Then a soon-to-be graduate of California Polytechnic University in San Luis Obispo, Wolter was one of more than a half a dozen applicants Small interviewed in 1987 for a position in the Salinas, Calif., office of Springfield, Ill.-based Tom Lange Co. Inc.
“She was by far the most serious, sharpest and on top of things,” said Small, now owner of Patrick Small Co., Salinas.
“She was going to be successful at whatever she was doing.”
Moving forward nearly 25 years, Wolter, marketing director for Rainier Fruit Co., Yakima, Wash., remembers fondly Small and the job with Tom Lange Co.
“That was a great learning ground talking to wholesalers from around the country, retailers around the country, marketing people, just extremely good exposure to businesses,” she said.
“Pat was a great mentor and trainer.”
Wolter was not born to marketing fresh produce. Her father was in the Army Corps of Engineers, which meant the family relocated every few years.
It was a magazine article on opportunities for women in agriculture that proved to be the catalyst for her attending Cal Poly, she said.
“My passion for ag probably came through my studies at Cal Poly,” Wolter said.
“The excitement of the produce business came from my early development at Lange and then at Dole.”
The move to Dole Fresh Fruit Co., however, had nothing to do with agriculture.
“Truth be told, I met a guy,” Wolter said.
As she had been doing all of her life, she said, she picked up and moved to Chicago to be closer to that guy, Greg Wolter, who became her husband.
Wolter subsequently joined the citrus division of Dole’s Chicago staff in 1989 and over the years developed friendships that endure to this day. Among them was Kevin Fiori, who she described as a great boss and mentor.
“In my opinion her character and dedication are the foundations of her personal and professional success,” said Fiori, now vice president of sales and marketing for Sunkist Growers Inc., Sherman Oaks, Calif.
“She promotes her company and its products, but never herself.”
In 2000, Wolter transferred to Wenatchee, Wash., to oversee sales and marketing for Dole’s apple division. Within nine months of her arrival, Dole made the decision to get out of the apple business.
“I look at my Wenatchee time as my character building year,” Wolter said.
“I moved in, learned a completely new commodity, formed new relationships as a supervisor and that helped develop some of my management skills.”
It was also a year during which she established a solid reputation in the apple industry.
“Bill Zirkle wanted to hire me,” Wolter said. “They didn’t really have a position.”
Zirkle, patriarch of family owned Zirkle Fruit Co., the growing arm of Rainer Fruit Co., solved the dilemma by creating a new position, director of business development.
“I’d be hard pressed to say I could have landed any better when I look at the company, the quality of product, the passion that the people I work with have for the industry and the products that we produce,” Wolter said.
“I have a great position and great respect for the individuals I work for at Rainier and Zirkle Fruit.”
More than a decade after joining Rainier, there is nothing routine about Wolter’s duties.
“Our industry is constantly changing, and it’s rapid change when one looks at consumer trends, changing taste preferences, how you need to meet their current wants and needs,” she said.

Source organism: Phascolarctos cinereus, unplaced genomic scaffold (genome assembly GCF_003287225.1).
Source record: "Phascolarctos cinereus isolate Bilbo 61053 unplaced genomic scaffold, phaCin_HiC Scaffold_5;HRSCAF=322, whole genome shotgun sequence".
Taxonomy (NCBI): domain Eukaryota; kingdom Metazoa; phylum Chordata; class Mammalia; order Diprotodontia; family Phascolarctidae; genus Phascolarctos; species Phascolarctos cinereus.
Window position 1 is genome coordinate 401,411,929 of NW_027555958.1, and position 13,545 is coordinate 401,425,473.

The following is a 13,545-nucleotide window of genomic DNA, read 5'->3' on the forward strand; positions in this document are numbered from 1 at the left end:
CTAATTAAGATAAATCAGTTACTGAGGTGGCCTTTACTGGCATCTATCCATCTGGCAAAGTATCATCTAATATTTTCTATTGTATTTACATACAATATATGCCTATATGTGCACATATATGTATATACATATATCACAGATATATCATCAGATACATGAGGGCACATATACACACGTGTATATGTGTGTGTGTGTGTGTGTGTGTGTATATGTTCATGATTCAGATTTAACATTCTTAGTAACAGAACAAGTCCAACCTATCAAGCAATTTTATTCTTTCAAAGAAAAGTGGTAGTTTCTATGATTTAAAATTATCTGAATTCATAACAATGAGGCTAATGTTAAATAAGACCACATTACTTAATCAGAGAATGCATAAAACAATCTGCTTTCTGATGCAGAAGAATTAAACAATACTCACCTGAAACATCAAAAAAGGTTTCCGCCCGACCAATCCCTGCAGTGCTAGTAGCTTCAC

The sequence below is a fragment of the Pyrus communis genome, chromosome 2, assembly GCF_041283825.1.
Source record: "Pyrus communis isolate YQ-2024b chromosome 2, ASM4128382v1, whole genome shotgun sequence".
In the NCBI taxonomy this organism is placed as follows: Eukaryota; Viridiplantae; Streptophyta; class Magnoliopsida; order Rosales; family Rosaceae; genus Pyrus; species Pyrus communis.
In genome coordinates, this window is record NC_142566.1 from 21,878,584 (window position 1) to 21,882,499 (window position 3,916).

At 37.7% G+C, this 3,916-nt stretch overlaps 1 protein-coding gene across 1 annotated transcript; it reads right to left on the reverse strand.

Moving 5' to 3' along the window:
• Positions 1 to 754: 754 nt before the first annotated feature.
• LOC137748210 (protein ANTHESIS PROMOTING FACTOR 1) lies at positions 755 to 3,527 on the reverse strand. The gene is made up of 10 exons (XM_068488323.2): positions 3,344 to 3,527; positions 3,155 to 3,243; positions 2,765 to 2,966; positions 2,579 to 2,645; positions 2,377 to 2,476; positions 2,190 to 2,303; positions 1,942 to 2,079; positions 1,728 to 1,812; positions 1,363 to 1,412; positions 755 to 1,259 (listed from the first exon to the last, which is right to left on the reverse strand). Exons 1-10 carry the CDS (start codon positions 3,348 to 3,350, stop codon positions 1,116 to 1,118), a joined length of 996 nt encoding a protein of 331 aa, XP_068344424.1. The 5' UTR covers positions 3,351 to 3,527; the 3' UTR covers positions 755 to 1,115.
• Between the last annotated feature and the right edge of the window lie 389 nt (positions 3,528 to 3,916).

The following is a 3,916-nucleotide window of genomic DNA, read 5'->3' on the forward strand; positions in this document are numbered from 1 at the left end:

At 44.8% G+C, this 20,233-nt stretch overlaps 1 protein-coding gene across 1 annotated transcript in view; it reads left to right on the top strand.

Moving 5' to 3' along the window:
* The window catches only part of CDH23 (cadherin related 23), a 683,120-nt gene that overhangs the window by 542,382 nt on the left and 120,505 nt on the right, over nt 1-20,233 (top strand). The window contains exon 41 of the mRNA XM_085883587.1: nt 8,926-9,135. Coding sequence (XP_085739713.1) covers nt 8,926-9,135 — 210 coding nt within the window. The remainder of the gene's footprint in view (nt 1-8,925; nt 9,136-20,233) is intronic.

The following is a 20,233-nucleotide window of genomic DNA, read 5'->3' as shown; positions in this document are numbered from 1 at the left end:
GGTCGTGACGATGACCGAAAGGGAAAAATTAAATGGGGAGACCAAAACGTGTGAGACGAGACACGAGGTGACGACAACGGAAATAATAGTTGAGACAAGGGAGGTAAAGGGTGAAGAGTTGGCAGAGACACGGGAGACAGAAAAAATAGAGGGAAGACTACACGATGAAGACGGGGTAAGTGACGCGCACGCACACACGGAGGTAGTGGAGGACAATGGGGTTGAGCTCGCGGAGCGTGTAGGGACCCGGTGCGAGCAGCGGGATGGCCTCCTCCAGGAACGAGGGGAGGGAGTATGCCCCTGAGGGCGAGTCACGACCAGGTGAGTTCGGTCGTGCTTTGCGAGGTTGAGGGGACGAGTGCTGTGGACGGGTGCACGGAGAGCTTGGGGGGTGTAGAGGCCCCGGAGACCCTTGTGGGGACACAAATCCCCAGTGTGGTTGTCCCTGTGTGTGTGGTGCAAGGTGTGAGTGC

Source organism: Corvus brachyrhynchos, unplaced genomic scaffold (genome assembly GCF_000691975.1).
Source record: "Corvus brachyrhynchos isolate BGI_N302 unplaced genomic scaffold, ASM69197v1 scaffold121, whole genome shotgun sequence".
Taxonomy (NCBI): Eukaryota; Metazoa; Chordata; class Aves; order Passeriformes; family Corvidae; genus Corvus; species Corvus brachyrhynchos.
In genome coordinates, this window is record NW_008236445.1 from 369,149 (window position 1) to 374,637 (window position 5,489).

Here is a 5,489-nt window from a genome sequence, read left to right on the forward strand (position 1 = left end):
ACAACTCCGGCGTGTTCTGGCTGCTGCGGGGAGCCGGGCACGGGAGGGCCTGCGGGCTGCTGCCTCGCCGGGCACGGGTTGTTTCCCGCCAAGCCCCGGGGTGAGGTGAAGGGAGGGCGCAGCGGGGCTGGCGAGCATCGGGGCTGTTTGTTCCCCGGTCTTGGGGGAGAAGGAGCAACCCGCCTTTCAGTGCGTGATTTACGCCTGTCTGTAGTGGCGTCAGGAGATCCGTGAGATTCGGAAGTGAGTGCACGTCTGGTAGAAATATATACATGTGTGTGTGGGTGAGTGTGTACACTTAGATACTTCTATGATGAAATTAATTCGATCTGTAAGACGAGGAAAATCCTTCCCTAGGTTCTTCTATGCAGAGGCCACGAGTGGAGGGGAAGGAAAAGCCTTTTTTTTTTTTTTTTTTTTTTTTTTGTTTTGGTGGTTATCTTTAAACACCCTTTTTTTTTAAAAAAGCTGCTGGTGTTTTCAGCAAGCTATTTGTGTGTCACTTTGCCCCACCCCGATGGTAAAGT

That is a challenging task when dealing with a state industry that has been hitting annual volumes of 100 million cartons.
“When you start losing money, that’s when you realize you need to change,” Wolter said. “The trick is recognizing that ahead of time — trying to move before that happens.”
Then there’s the hurdle of trees that take as long as five years to produce a commercial crop, Wolter said.
“More so than ever, we need to be looking at what we’re doing in the future to increase and/or maintain our category share as we look at all the new commodities that are introduced into the produce department as we become more global,” she said.
The challenge is amplified by the trend to promote locally grown fruit.
“We (the Washington apple industry) are competing more than before with New York, Michigan and other apple growing parts of the country,” Wolter said.
Still, Wolter is optimistic.
“As we continue to develop the newer varieties and the new managed varieties such as Lady Alice and Jazz — as those new varieties come in and we’re able to offer new flavors to consumers and then change our product mix so that we’re actually growing what consumers want, I think we’re OK,” she said.
It helps that her employer is something of a visionary.
“Zirkle Fruit has been ahead of the trend when it comes to planting newer varieties,” Wolter said.
“When you look at our overall production, we’re ahead of the industry by probably 5% to 10% in pulling out old and putting in new.”
Wolter’s contributions to the fresh fruit industry extend beyond Rainier Fruit. She currently serves on the boards of directors of the U.S. Apple Committee and the Produce for Better Health Foundation as well as sitting on numerous industry association committees.
In Wolter’s view, her efforts are akin to family obligations.
“I love this industry,” she said. “I think the fact that most of our business is a conglomeration of family owned companies creates a whole sense of family in the industry.”
To this day, Small thinks of Wolter as a member of his family.
“I would say I am as proud of her as I am of my own daughter,” he said.